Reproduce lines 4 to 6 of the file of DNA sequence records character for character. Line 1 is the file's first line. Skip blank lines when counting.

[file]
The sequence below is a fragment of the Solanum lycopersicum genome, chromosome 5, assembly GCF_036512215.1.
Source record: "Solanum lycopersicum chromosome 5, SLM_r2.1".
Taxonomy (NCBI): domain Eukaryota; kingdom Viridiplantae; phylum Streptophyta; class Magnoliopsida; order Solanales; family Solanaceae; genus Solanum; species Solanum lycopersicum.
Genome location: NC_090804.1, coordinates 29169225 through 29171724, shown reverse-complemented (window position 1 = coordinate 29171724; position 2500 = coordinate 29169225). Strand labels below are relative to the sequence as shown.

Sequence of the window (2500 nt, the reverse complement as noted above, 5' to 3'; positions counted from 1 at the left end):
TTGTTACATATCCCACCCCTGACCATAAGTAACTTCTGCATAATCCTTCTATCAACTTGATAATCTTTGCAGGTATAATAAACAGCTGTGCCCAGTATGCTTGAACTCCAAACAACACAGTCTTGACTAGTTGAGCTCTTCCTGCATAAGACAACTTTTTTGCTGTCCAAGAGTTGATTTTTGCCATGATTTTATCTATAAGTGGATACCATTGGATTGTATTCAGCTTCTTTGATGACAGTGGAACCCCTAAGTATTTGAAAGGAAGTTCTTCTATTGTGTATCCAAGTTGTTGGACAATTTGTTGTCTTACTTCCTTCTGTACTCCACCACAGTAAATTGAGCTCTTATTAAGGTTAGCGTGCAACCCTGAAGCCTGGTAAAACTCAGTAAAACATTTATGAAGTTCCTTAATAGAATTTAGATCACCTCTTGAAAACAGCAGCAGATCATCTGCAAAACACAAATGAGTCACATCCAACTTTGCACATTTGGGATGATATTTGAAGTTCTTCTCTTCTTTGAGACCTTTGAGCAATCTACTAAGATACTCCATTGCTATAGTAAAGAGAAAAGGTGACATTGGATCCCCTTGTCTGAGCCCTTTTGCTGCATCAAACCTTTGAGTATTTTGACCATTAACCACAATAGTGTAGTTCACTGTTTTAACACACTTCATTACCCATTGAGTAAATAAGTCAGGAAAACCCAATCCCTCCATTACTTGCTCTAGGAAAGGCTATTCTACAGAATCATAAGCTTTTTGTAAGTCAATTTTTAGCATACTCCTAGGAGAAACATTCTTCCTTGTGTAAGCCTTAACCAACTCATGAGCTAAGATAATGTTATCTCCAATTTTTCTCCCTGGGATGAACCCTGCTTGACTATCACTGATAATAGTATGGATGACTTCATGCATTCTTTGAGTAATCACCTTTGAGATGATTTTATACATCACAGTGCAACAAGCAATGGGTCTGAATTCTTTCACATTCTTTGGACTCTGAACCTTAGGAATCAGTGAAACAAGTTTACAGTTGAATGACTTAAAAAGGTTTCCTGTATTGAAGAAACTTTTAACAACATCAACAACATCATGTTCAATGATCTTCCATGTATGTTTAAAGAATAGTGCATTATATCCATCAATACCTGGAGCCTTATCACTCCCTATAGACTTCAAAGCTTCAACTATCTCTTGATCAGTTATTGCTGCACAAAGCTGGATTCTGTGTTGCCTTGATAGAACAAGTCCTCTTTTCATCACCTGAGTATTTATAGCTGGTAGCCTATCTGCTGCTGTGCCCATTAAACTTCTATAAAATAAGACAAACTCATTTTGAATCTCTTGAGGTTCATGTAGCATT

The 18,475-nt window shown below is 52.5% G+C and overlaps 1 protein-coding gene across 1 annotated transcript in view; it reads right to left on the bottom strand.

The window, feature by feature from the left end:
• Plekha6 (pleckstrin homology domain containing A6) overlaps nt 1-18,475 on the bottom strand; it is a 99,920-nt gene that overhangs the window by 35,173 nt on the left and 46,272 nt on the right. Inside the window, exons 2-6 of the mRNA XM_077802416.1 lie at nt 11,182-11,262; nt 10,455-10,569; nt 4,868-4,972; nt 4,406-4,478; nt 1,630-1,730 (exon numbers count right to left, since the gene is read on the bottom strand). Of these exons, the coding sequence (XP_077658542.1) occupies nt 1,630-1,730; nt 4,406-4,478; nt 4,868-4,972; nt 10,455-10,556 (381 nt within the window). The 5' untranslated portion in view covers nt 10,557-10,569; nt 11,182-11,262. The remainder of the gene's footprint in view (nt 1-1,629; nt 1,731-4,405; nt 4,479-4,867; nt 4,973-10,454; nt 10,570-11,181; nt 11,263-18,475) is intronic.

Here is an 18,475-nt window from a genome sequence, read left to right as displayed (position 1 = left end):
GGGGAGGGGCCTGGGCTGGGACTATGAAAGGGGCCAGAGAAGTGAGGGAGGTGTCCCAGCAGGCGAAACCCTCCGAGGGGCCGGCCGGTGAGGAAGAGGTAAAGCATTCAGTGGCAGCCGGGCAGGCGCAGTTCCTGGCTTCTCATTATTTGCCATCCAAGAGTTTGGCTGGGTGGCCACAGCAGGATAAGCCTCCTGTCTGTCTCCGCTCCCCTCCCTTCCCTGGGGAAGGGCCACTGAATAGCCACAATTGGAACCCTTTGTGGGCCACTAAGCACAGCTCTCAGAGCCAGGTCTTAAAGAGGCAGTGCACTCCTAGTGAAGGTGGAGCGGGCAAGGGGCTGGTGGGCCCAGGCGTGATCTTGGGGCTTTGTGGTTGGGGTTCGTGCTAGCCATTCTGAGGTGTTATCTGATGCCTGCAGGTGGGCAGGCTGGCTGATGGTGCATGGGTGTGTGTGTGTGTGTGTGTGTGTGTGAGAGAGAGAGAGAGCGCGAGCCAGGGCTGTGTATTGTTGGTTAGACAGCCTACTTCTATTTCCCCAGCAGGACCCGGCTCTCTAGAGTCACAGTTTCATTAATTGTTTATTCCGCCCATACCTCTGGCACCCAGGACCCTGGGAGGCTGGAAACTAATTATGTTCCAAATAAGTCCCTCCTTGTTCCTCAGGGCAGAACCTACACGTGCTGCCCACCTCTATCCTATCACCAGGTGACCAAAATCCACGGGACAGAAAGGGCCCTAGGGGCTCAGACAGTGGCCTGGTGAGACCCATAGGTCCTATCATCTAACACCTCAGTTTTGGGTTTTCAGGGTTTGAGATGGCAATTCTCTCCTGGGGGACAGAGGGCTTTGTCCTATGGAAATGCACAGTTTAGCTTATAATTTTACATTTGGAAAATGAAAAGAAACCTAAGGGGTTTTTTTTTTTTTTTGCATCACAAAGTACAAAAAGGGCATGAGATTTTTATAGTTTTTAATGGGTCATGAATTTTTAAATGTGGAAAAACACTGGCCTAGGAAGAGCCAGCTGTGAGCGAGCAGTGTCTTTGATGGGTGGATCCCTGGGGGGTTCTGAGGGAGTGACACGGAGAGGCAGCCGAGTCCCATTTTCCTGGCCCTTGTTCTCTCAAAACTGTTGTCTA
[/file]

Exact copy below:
Genome location: NC_090804.1, coordinates 29169225 through 29171724, shown reverse-complemented (window position 1 = coordinate 29171724; position 2500 = coordinate 29169225). Strand labels below are relative to the sequence as shown.

Sequence of the window (2500 nt, the reverse complement as noted above, 5' to 3'; positions counted from 1 at the left end):
TTGTTACATATCCCACCCCTGACCATAAGTAACTTCTGCATAATCCTTCTATCAACTTGATAATCTTTGCAGGTATAATAAACAGCTGTGCCCAGTATGCTTGAACTCCAAACAACACAGTCTTGACTAGTTGAGCTCTTCCTGCATAAGACAACTTTTTTGCTGTCCAAGAGTTGATTTTTGCCATGATTTTATCTATAAGTGGATACCATTGGATTGTATTCAGCTTCTTTGATGACAGTGGAACCCCTAAGTATTTGAAAGGAAGTTCTTCTATTGTGTATCCAAGTTGTTGGACAATTTGTTGTCTTACTTCCTTCTGTACTCCACCACAGTAAATTGAGCTCTTATTAAGGTTAGCGTGCAACCCTGAAGCCTGGTAAAACTCAGTAAAACATTTATGAAGTTCCTTAATAGAATTTAGATCACCTCTTGAAAACAGCAGCAGATCATCTGCAAAACACAAATGAGTCACATCCAACTTTGCACATTTGGGATGATATTTGAAGTTCTTCTCTTCTTTGAGACCTTTGAGCAATCTACTAAGATACTCCATTGCTATAGTAAAGAGAAAAGGTGACATTGGATCCCCTTGTCTGAGCCCTTTTGCTGCATCAAACCTTTGAGTATTTTGACCATTAACCACAATAGTGTAGTTCACTGTTTTAACACACTTCATTACCCATTGAGTAAATAAGTCAGGAAAACCCAATCCCTCCATTACTTGCTCTAGGAAAGGCTATTCTACAGAATCATAAGCTTTTTGTAAGTCAATTTTTAGCATACTCCTAGGAGAAACATTCTTCCTTGTGTAAGCCTTAACCAACTCATGAGCTAAGATAATGTTATCTCCAATTTTTCTCCCTGGGATGAACCCTGCTTGACTATCACTGATAATAGTATGGATGACTTCATGCATTCTTTGAGTAATCACCTTTGAGATGATTTTATACATCACAGTGCAACAAGCAATGGGTCTGAATTCTTTCACATTCTTTGGACTCTGAACCTTAGGAATCAGTGAAACAAGTTTACAGTTGAATGACTTAAAAAGGTTTCCTGTATTGAAGAAACTTTTAACAACATCAACAACATCATGTTCAATGATCTTCCATGTATGTTTAAAGAATAGTGCATTATATCCATCAATACCTGGAGCCTTATCACTCCCTATAGACTTCAAAGCTTCAACTATCTCTTGATCAGTTATTGCTGCACAAAGCTGGATTCTGTGTTGCCTTGATAGAACAAGTCCTCTTTTCATCACCTGAGTATTTATAGCTGGTAGCCTATCTGCTGCTGTGCCCATTAAACTTCTATAAAATAAGACAAACTCATTTTGAATCTCTTGAGGTTCATGTAGCATT